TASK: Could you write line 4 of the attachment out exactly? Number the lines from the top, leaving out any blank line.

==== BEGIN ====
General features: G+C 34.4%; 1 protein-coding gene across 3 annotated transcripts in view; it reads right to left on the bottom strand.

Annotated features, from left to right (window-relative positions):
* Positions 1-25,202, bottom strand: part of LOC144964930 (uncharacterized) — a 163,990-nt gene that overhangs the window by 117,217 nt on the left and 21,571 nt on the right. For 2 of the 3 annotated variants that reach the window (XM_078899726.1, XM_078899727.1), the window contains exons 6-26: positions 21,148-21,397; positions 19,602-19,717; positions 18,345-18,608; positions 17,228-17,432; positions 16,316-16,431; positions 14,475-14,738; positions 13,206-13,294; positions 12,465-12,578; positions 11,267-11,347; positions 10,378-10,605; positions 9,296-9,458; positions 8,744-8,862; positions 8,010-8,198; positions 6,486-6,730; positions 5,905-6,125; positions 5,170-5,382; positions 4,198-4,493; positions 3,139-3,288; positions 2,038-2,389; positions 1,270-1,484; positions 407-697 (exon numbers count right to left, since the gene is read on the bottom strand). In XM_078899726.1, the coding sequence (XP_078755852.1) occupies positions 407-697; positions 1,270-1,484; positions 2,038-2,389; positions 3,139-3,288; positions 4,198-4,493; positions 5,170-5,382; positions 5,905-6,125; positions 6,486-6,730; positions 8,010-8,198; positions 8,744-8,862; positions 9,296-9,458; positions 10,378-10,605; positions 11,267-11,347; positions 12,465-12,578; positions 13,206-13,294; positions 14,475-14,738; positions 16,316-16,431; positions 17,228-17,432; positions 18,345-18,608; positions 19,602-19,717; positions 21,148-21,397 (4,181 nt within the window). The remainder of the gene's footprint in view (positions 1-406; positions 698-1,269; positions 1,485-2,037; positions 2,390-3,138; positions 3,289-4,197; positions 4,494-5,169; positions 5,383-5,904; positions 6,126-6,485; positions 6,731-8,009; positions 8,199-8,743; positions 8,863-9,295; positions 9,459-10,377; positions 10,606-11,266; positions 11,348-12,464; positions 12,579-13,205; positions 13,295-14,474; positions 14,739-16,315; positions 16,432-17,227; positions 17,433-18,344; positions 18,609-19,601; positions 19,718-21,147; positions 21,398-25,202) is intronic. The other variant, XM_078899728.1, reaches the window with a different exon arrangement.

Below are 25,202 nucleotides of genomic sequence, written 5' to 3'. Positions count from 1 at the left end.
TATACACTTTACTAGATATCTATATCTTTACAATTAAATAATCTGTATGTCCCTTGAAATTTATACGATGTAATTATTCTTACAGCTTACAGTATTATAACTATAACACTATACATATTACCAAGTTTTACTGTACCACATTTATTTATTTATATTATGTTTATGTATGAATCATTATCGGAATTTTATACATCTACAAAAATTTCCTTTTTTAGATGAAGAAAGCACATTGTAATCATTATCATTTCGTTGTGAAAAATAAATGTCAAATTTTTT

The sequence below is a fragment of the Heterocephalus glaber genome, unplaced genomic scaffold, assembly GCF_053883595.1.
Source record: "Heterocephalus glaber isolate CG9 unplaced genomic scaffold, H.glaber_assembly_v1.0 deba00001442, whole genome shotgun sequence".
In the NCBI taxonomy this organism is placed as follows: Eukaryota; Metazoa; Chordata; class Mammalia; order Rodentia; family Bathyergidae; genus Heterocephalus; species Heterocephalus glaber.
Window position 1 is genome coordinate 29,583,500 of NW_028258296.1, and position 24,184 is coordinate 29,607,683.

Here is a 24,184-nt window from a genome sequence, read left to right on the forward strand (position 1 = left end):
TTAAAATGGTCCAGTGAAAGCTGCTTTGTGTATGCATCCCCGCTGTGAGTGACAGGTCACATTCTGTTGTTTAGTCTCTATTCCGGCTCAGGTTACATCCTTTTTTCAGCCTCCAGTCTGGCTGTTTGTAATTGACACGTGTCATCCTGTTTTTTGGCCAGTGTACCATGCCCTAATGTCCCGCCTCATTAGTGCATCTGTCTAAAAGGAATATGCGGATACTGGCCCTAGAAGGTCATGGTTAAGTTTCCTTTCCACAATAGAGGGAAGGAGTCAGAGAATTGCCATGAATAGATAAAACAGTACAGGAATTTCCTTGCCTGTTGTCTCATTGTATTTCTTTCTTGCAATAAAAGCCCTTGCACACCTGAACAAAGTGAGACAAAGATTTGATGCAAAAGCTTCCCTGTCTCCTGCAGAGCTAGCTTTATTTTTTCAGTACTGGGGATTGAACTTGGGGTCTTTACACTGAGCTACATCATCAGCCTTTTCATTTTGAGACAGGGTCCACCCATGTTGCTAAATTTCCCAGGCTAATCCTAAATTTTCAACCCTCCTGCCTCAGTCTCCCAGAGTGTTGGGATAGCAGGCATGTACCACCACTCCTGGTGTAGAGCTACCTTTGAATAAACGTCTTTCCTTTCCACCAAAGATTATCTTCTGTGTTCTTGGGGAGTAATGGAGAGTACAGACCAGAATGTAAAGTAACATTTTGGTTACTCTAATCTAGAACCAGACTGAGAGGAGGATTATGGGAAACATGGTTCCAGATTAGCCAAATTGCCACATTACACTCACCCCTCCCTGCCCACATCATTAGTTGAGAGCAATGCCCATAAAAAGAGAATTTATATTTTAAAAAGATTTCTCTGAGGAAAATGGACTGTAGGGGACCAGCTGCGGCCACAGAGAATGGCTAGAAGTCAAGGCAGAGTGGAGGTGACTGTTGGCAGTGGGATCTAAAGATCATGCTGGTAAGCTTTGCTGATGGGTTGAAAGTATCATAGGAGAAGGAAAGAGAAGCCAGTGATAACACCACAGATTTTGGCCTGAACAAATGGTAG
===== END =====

Below are 25,202 nucleotides of genomic sequence, written 5' to 3'. Positions count from 1 at the left end.